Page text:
FEATURE 

Would you allow interviewees to check your copy – ever?

Ethically and practically, it’s not a good idea, although in some markets, it’s getting harder to say ‘no’, writes Dickon Ross.

By Dickon Ross

Would you allow interviewees to check your copy – ever?

It’s 60 years since Fellini’s La Dolce Vita gave the paparazzi their name. They looked cool then. Today, they’re the personification of press intrusion, the demon figures of the mainstream media. The events of the night Princess Diana died in Paris are part of that shift, so it’s not surprising that Prince Harry feels the way he does about the press. But the hatred goes further than the tabloids. Now the couple want out of the royal rota too, leaving them to work with “grassroots media organisations and young, up-and-coming journalists” instead.

Megxit is an extreme example of how trust in the traditional media has broken down in general. Meghan clearly wasn’t used to the unique intensity of the royal spotlight. Celebrities have got used to having things their way in some sections of the media at least. They know that their celebrity on a cover helps to sell magazines, and often the magazines need them more than they need the magazines. They want to protect and grow their brands, so it’s not surprising that given the chance, they make pre-publication sight or approval a condition of an interview or, more importantly for some, a photo shoot. It depends on what kind of magazine you edit, but ethically that can be a tough one. Where does it stop?

Policy on the trade magazine I edit is never to allow sources or their PRs to approve articles. We don’t do celebrity much so it’s not been that hard to stick to, but we are still sometimes asked to send our draft articles for approval. You can’t blame PRs for trying it on, because they don’t know, because we once had a journalist who didn’t follow policy or because other publications might bend and well, you never know, what have they got to lose? We can only say ‘no’ and we do. There are many reasons (including legal) but here are just a few.

Reasons to say ‘no’

It is good business as well as good ethics: we want our readers to know that what they’re reading is the true account of an interview or a visit as we see it, unedited by vested interests. Other versions are available elsewhere – but in our publication, they get ours (the exception of course is sponsored items, clearly labelled). Worst of all, pre-publication approval or sight of copy can lead to self-censorship. Why bother writing anything critical if it’s only going to be refused?

There are also practical reasons: producing a magazine becomes twice as difficult and risky when an article can be re-written by the subject. If it’s not their main job, it can take them forever to get around to it and they may not take deadlines seriously. PRs may reassure us that they just want to give it a ‘quick read’ or a ‘skim through’. Then when it does come back, it’s covered in tracked changes – the Word equivalent of red ink – with quotes made more verbose and boring, product names capitalised as per their branding guidelines, phrases like ‘world class’ or ‘leading’ placed in front of their company name. They may even argue with the way we have covered others mentioned in the article. Basically, it’s ruined and the choice is to publish and be dammed or spike it and pay for a replacement.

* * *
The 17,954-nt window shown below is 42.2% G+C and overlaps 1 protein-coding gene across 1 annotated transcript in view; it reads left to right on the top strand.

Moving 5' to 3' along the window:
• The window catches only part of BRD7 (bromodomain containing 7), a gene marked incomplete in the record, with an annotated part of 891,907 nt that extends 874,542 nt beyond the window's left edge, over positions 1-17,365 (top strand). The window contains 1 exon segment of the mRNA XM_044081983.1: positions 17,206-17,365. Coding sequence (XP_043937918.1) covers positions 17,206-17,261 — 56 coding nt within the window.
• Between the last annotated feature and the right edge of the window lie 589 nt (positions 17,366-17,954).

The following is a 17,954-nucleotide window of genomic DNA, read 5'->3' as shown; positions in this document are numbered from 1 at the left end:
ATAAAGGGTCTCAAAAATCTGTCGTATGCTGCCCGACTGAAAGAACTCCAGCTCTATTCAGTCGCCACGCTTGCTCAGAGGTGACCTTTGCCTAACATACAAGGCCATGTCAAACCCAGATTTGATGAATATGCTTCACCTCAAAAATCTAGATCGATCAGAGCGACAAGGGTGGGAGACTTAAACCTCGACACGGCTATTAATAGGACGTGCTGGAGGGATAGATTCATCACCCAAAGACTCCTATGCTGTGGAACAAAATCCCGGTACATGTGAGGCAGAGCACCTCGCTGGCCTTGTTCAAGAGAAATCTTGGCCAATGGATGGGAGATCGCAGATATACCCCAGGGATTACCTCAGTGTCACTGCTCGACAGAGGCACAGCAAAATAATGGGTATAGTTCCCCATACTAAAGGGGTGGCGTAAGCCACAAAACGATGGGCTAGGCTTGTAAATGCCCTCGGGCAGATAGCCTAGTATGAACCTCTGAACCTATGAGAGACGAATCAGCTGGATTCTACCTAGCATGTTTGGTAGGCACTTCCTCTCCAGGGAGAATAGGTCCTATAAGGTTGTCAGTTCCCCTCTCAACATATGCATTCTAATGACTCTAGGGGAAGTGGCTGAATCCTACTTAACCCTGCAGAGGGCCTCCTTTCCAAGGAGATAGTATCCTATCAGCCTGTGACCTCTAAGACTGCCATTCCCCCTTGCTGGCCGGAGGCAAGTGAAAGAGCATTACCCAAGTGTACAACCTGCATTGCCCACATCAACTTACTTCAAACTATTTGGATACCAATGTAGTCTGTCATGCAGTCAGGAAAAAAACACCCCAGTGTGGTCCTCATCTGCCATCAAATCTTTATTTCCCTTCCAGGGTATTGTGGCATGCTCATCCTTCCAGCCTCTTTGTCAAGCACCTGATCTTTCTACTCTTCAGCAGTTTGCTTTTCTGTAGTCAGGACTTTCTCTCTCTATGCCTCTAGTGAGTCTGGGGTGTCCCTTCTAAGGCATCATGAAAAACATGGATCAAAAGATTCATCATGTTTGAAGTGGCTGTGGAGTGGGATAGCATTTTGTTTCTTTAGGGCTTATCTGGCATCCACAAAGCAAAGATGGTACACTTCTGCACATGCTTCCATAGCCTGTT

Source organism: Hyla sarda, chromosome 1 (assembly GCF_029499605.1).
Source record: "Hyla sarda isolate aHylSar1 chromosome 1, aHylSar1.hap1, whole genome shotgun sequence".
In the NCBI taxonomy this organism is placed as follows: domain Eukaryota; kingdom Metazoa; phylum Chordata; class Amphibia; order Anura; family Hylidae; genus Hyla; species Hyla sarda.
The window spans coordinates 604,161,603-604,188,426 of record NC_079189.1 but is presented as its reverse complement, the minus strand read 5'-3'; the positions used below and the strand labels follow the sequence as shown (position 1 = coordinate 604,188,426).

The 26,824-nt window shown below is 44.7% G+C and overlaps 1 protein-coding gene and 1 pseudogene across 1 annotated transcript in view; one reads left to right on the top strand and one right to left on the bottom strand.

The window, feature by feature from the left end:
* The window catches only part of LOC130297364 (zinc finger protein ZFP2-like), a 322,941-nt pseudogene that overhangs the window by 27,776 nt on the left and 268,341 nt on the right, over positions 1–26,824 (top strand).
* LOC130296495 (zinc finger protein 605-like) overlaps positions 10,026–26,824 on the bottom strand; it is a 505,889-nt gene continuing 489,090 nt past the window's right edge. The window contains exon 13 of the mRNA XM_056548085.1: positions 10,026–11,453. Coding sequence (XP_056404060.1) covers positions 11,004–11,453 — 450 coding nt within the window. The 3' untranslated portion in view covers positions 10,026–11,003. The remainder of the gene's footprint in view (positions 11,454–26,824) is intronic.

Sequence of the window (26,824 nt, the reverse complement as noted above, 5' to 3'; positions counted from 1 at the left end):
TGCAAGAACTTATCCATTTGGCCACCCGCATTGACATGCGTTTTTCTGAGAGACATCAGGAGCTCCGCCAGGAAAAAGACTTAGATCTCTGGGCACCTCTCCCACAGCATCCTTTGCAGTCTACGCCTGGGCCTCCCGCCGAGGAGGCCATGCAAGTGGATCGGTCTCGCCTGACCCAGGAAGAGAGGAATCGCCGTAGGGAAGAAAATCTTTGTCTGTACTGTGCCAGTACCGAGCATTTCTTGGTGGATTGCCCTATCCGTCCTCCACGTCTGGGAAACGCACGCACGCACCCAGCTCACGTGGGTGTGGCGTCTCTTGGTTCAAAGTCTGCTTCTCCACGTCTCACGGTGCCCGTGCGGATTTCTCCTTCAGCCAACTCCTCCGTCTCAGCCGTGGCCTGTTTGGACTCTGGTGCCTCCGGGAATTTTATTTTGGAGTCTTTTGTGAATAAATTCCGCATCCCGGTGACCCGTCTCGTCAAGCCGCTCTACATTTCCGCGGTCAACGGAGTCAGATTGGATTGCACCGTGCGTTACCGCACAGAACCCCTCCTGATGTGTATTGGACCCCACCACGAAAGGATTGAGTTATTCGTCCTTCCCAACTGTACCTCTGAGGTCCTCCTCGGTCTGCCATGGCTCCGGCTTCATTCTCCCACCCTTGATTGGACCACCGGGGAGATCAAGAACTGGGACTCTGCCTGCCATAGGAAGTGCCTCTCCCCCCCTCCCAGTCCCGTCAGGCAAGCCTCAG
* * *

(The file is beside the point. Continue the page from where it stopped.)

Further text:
So, if their request to approve the article comes after our research, we just have to say ‘no’. If it comes before, we persuade them otherwise or do without. We rarely lose opportunities that way. But I can understand why magazines whose bread and butter is celebrity, agree to it. They know that if they don’t agree to it, their competition will, especially in the digital, social media and click bait era where outlets are sometimes not much concerned about the truth let alone what may be the complete truth. So they could work together for a good result: the magazine gets its cover story, the celebrity gets themselves across and readers get to read about their heroes. Again, that could be good business for your particular brand and I can think of many magazines for whom it certainly is. And if it’s worth falling out, they could always publish and rely on the simple ‘truth’ defence.

This is all changing with the growth of non-disclosure agreements. We sometimes sign these to protect embargos, for example, or competitively sensitive secrets we might accidentally, rather than deliberately, reveal. It’s sometimes overkill where trust should be enough but we don’t want to break embargos or damage the company by revealing their IP to competitors. They are usually more about timing, or specific about what they cover (eg. photography of a production line) so it doesn’t lead to the subject approving our coverage and all the issues that brings.

However, catch-all NDAs seem to be spreading. For example, when Ivanka Trump spoke at the giant Consumer Electronics Showcase event in Las Vegas in January, journalists requesting interviews had to sign NDAs. Wait a minute? How could they write anything about the interview? Doesn’t that make it pointless? No, they just had to run their articles past her first, or they’d be breaking the NDA.

Such sweeping NDAs could lead to self-censorship or indeed outright censorship: publish and be sued, not because the story’s untrue but because you signed an NDA. Before her father was elected president, it would not have been such a problem – but neither would she have been talking at CES. Now she is more than a rich and famous celebrity, she’s an unelected advisor to the president. NDAs are not conducive to accountability.

Producing a magazine becomes twice as difficult and risky when an article can be re-written by the subject.

This article was first published in InPublishing magazine. If you would like to be added to the free mailing list, please register here.